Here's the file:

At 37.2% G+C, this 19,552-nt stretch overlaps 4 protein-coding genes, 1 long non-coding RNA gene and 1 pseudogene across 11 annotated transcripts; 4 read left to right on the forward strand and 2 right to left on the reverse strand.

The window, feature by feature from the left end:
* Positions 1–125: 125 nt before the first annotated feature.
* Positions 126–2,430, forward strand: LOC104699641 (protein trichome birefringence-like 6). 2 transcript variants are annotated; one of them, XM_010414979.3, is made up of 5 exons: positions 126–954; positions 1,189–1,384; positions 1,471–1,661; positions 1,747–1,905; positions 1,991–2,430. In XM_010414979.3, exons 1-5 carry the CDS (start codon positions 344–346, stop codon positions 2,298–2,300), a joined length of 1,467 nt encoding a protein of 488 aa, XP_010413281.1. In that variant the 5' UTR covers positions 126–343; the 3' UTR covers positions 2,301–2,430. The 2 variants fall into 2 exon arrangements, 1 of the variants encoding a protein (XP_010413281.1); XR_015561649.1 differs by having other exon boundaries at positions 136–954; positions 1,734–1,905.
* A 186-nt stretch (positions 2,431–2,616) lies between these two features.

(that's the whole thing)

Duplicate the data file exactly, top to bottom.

At 37.2% G+C, this 19,552-nt stretch overlaps 4 protein-coding genes, 1 long non-coding RNA gene and 1 pseudogene across 11 annotated transcripts; 4 read left to right on the forward strand and 2 right to left on the reverse strand.

The window, feature by feature from the left end:
* Positions 1–125: 125 nt before the first annotated feature.
* Positions 126–2,430, forward strand: LOC104699641 (protein trichome birefringence-like 6). 2 transcript variants are annotated; one of them, XM_010414979.3, is made up of 5 exons: positions 126–954; positions 1,189–1,384; positions 1,471–1,661; positions 1,747–1,905; positions 1,991–2,430. In XM_010414979.3, exons 1-5 carry the CDS (start codon positions 344–346, stop codon positions 2,298–2,300), a joined length of 1,467 nt encoding a protein of 488 aa, XP_010413281.1. In that variant the 5' UTR covers positions 126–343; the 3' UTR covers positions 2,301–2,430. The 2 variants fall into 2 exon arrangements, 1 of the variants encoding a protein (XP_010413281.1); XR_015561649.1 differs by having other exon boundaries at positions 136–954; positions 1,734–1,905.
* A 186-nt stretch (positions 2,431–2,616) lies between these two features.